That was all there was to it. It was alive and I am neither superstitious or a cosmic believer, if anything I am a sceptic, but I was affected by this simple arrangement of chairs and the figure of the man with his head against the condensation-streaked  window and this melancholic song, all day. So when he says actuations I know exactly what he means because that is what he tries to set up.

 And for myself  I have been doing live works since I worked with Yoko in the mid 60s. I helped Yoko with Cut Piece in Europe, possibly only the second time after New York, and they were nearly always done on a stage and they were very rough and very ragged and left a lot to be desired in many ways. It makes me laugh how Cut Piece is so venerated now as when it was done in London it was such a shambles—her husband at the time and I were standing either side so that when largely drunken poets came out of the audience we were watching out. Very few people took it very seriously, or participated. It was really very tame, not the dangerous thing it turned into. 

Anyway, Yoko did events, Andre was akshuns, Alistair did actuations, I have always tended to do live work because I was stuck for a word. The live work I have been doing -  I have done guerrilla works that  are perhaps unremarkable but sometimes very effective. One on the roof of a car which ultimately led to the loss of my academic job as it was provocative. I am very jealous of and thoroughly believe in the power of art, and artists should always try to have the last word. Its our strength and our fortitude for that which allows things I believe to be transformed.  Alastair transforms in a subjective way within the field of experience of the viewer and other kinds of transformations may be enacted more directly by provocations and so on.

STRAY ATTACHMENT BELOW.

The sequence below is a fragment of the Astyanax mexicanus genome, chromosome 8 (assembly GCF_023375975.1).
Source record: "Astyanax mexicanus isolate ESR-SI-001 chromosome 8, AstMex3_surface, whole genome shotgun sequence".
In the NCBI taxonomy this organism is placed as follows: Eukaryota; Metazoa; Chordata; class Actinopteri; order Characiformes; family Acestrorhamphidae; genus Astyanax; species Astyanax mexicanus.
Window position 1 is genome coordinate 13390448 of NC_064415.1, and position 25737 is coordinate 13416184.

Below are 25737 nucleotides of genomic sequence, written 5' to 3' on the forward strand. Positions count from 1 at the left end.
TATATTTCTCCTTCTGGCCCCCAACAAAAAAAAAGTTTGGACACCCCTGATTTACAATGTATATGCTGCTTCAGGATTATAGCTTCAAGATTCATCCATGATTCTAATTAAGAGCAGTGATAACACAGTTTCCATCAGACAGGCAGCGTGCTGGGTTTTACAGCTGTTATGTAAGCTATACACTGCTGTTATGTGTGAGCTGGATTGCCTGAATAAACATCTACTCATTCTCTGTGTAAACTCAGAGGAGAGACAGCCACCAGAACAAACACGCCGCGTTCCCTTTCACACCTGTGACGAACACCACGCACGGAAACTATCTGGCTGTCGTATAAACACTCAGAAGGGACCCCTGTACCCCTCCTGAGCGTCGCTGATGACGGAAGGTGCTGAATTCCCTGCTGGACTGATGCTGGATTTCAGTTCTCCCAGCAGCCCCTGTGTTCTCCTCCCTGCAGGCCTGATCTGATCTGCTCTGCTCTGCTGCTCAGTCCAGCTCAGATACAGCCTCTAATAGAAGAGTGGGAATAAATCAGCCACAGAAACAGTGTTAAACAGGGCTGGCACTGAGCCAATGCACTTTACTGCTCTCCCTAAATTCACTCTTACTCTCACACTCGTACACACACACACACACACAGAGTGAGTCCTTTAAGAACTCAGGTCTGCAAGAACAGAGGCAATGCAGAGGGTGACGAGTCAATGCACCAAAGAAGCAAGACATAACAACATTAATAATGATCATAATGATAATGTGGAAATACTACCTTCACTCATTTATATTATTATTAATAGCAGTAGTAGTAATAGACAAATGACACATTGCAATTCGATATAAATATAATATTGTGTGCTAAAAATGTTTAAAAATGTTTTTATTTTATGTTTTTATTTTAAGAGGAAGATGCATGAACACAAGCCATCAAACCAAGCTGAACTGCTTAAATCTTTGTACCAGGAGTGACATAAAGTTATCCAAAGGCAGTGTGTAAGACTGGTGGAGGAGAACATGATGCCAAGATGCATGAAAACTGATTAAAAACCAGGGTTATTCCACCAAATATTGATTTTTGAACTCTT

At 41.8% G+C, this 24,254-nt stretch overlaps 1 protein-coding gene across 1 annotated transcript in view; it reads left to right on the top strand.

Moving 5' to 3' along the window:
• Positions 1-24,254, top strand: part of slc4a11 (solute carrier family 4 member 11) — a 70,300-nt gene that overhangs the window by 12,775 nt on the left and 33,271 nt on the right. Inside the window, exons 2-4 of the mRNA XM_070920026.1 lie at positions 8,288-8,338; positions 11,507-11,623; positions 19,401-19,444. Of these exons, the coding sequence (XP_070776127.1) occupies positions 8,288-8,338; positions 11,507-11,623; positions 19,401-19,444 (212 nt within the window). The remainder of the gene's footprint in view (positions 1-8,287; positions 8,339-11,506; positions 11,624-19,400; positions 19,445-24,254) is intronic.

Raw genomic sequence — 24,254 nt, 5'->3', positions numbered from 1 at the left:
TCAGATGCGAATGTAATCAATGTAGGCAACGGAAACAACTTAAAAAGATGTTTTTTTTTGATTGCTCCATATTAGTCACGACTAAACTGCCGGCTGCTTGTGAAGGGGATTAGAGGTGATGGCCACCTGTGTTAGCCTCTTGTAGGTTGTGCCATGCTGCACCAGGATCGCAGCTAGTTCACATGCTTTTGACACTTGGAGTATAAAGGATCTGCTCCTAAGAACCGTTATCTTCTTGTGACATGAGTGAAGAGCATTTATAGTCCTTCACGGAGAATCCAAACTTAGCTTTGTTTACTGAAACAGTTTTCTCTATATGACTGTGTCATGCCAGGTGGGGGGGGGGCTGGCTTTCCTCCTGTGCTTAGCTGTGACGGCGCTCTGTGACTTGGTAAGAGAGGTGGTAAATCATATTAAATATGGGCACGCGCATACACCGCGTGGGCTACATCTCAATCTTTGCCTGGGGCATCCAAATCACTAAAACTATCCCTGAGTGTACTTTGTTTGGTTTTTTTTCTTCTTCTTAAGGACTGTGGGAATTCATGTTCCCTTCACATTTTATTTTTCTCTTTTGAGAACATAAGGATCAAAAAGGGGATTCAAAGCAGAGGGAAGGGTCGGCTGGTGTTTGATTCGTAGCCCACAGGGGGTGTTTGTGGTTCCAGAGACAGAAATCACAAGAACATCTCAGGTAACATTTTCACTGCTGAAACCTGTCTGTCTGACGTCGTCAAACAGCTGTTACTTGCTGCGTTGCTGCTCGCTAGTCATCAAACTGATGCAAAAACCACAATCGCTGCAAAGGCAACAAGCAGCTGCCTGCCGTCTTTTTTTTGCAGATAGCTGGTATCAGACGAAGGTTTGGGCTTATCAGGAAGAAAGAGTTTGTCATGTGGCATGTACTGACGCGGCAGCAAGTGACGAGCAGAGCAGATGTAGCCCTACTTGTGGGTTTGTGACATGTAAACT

So occurrence is the best word for what I try to do at the moment because I am most interested in forms that are possibly anti establishment, anti institution and anti frame, and this situation here, although it's in an art space, you cross the threshold and art might happen, I feel privileged to be able to follow my own nose here and create the kind of blurred situation or state between reality and something that I am nudging along, in order to see what will happen. And its unpremeditated largely and the work which I have made in the in the past always has that blurred edge even if they have been in designated art spaces—or not. At the moment occurrences feel right - there is the constant stream of traffic outside the door, and I am inside, and it's diffusing the traditional barriers between that outside and this inside that intrigues me the most if you think of ...


This idea that you discovered yesterday, that what you call an occurrence can seem to just happen, is that connected to all those other ideas we have been talking about?